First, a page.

Lecture One: The Discovery of Venice 1815 – 1850
Although Venice was well known in Britain through the paintings of Canaletto, comparatively few Englishmen visited Venice on the Grand Tour. There was the problem of transport, accommodation and above all the lack of Classical art and architecture which they so much admired. Venice was also very poor in the early 19th century and under Austrian control.
Venice was put on the artistic map by J.M.W.Turner who made three brief visits to the city. Turner was followed by artists such as Samuel Prout, Richard Parkes Bonington and Clarkson Stanfield, and of course by a flood of tourists benefiting from the arrival of the railway to Venice in the 1840’s. John Ruskin first visited Venice in 1835 and returning to start work on his guide book ‘The Stones of Venice’ which became a best seller and also laid the foundation for the Gothic Revival and the Arts and Crafts Movement. Ruskin really put Venice on the itinerary for travel to Italy.
A hoard of artists followed in the footsteps of Ruskin, some very good, others simply working to a formula. Notable painters of Venice in the mid-century include William Callow, James Holland and Birket Foster. Ruskin encouraged younger artists such as John Bunney, Albert Goodwin and John Inchbold to paint in Venice, often commissioning work from them.
Lecture Two: Two Americans in Venice, James Whistler and John Singer Sargent
Whistler arrived in Venice as a bankrupt in the autumn of 1879 and suffered a bitterly cold and lonely winter. He had been sent to Venice by the Fine Art Society of Bond Street, London following his unsuccessful and foolish court case against John Ruskin. Whistler had sued Ruskin as a result of an article Ruskin had written about one of Whistler’s paintings. While winning the case, Whistler was awarded only one farthing in damages and left with a huge legal bill.
The directors of the Fine Art Society agreed to pay for Whistler to spend three months in Venice to return with a series of etchings for an exhibition. In the event Whistler stayed for over a year (much to the concern of the directors) but eventually returned with over 100 pastels and a series of wonderful prints all which were shown at the Fine Art Society, re-establishing both Whistler’s finances and his reputation.
As the cold winter of 1879 turned into a warm spring, artists and art students from American and Britain began to arrive, and Whistler soon became known as ‘The Master’. He behaved outrageously and performed many amusing practical jokes, but all the time working hard and ceaselessly. The 14 months Whistler spent in Venice from 1879 to 1880 were probably the most productive of his entire career.
Sargent first visited Venice as an art student while based in Paris, and returned for two trips 1880-1882 during which time he painted some superb oils of Venetian life. Having established himself as a successful portrait painter in London, he found it virtually impossible to get away to Venice, but in the late 1890’s he began winding down his portrait work and was able to rediscover the joys of Venice, staying most summers with his cousins in the Palazzo Barbaro. His watercolours painted from the late 1890’s to 1913, his last visit, are magnificent – brilliant studies of sunlight and movement.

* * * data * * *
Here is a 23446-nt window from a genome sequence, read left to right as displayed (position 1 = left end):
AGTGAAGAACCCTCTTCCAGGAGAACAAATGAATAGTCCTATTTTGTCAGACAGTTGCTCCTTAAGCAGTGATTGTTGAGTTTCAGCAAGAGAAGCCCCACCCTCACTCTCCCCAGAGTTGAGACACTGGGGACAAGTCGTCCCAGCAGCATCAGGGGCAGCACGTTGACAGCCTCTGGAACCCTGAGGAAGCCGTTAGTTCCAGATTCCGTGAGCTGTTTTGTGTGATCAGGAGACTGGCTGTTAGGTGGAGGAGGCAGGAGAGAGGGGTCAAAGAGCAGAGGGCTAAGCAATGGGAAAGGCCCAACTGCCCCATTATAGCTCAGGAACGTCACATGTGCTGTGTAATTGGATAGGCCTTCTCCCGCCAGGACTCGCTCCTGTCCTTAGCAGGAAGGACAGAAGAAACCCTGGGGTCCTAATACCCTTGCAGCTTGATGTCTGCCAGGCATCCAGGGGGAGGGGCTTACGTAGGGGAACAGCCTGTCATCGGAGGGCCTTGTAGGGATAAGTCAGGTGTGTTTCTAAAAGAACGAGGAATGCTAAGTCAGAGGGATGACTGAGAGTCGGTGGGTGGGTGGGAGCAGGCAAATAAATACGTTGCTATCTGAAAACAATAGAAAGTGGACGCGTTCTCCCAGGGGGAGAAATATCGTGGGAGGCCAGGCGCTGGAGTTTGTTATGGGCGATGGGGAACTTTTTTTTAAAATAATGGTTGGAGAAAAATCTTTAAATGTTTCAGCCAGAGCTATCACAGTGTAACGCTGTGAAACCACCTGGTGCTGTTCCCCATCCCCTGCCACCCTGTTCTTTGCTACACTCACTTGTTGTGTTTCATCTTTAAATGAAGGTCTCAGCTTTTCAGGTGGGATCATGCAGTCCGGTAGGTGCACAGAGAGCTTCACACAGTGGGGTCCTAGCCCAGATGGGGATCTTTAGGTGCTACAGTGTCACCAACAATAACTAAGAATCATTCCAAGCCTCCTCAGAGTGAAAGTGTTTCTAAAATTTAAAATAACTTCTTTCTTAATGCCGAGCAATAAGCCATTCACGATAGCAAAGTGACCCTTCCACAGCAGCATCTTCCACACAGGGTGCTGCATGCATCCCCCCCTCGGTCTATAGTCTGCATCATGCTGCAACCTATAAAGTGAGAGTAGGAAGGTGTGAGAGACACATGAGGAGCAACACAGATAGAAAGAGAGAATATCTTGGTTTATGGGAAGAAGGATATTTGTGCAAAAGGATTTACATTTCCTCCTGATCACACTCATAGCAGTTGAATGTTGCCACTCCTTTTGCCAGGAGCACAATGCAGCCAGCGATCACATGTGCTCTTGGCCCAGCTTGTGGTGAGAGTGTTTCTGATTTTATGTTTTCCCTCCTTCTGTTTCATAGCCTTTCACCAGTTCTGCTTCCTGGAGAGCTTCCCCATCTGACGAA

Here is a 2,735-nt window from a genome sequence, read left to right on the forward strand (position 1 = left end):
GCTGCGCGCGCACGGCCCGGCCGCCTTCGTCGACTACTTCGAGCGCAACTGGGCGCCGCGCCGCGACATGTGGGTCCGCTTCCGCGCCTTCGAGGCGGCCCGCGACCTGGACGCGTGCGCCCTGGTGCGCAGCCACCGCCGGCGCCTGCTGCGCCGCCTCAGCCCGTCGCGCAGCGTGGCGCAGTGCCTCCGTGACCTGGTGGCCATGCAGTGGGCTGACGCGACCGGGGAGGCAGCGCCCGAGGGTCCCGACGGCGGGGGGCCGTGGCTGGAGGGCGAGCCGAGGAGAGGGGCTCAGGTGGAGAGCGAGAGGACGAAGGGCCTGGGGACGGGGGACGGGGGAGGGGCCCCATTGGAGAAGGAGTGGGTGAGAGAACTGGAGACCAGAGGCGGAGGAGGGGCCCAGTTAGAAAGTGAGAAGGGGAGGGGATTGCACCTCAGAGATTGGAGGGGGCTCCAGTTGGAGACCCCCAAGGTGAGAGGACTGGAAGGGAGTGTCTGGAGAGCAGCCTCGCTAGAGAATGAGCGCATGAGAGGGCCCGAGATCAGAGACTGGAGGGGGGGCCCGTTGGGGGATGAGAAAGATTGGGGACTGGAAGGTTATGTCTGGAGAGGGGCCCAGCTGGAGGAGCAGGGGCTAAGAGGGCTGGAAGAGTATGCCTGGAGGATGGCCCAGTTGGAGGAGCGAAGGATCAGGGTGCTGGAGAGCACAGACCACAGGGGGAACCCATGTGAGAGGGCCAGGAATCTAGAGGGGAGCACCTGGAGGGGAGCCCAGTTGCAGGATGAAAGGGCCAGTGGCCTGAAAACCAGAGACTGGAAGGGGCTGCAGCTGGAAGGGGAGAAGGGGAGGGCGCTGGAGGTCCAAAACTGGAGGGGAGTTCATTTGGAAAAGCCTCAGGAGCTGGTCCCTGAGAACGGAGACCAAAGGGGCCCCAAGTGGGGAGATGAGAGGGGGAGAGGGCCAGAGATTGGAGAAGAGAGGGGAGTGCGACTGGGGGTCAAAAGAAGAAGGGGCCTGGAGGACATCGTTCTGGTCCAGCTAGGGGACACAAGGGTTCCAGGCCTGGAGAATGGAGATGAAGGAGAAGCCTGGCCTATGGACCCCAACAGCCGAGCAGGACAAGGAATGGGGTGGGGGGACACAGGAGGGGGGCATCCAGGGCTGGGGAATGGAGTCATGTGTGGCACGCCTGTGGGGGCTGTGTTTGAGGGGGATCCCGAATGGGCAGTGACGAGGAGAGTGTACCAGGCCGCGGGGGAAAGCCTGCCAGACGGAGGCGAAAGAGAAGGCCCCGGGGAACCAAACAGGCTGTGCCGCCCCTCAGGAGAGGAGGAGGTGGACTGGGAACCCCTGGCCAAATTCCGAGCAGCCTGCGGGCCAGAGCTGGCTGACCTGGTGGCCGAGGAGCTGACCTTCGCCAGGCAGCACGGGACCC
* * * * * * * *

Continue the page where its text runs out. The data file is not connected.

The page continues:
The Palazzo Barbaro on the Grand Canal was bought by the Curtis family, relations of John Singer Sargent, in the 1880’s. The palazzo soon became the centre for British and American painters, writers and visitors. In the Grand Salon overlooking the Salute, Sargent painted his famous portrait of the Curtis family, while in the Library on the top floor, Henry James wrote ‘The Wings of the Dove’. Other regular visitors included Robert Browning and his son Pen, Isabella Stewart Gardner, who was buying Venetian art and objects for her museum in Boston, the art historian John Addington Symonds, the archaeologist Sir Henry Layard, the artist Walter Sickert and many others.
Lecture Three: From Walter Sickert to Ken Howard
In 1895 Walter Sickert made the first of a number of visits to Venice. He came with his wife in an attempt to patch up a failing marriage, and painted nothing on this first trip. He fell in love with the brooding atmosphere of Venice in the evening and soon returned for a number of extended stays between 1896 and 1904. A brilliant linguist he quickly mastered not only Italian but the Venetian dialect, and moving away from the areas inhabited by British and American expats, he settled in the rundown areas of Venice painting the local people. His atmospheric paintings of Venice and her people are unique. Sickert fell in love with Maria Louisa Fortuny and often visited their Palazzo Pesaro Orfei, now the Fortuny Museum. There were many other talented artists working in Venice in the late 19th century including Mortimer Menpes, Walter Tyndale whose diary is a fascinating glimpse into Venice of the time, Frank Brangwyn, and the wonderful American watercolourist Maurice Prendergast. In the interwar years, Venice was painted by members of the Bloomsbury Group.
Venice has remained a popular place to paint. Edward Seago was a regular visitor and in more recent years Sickert’s work was to have a great influence on contemporary painters such as Tom Coates, Bernard Dunstan, Diana Armfield and Ken Howard who continue the tradition of British artists in Venice to this day.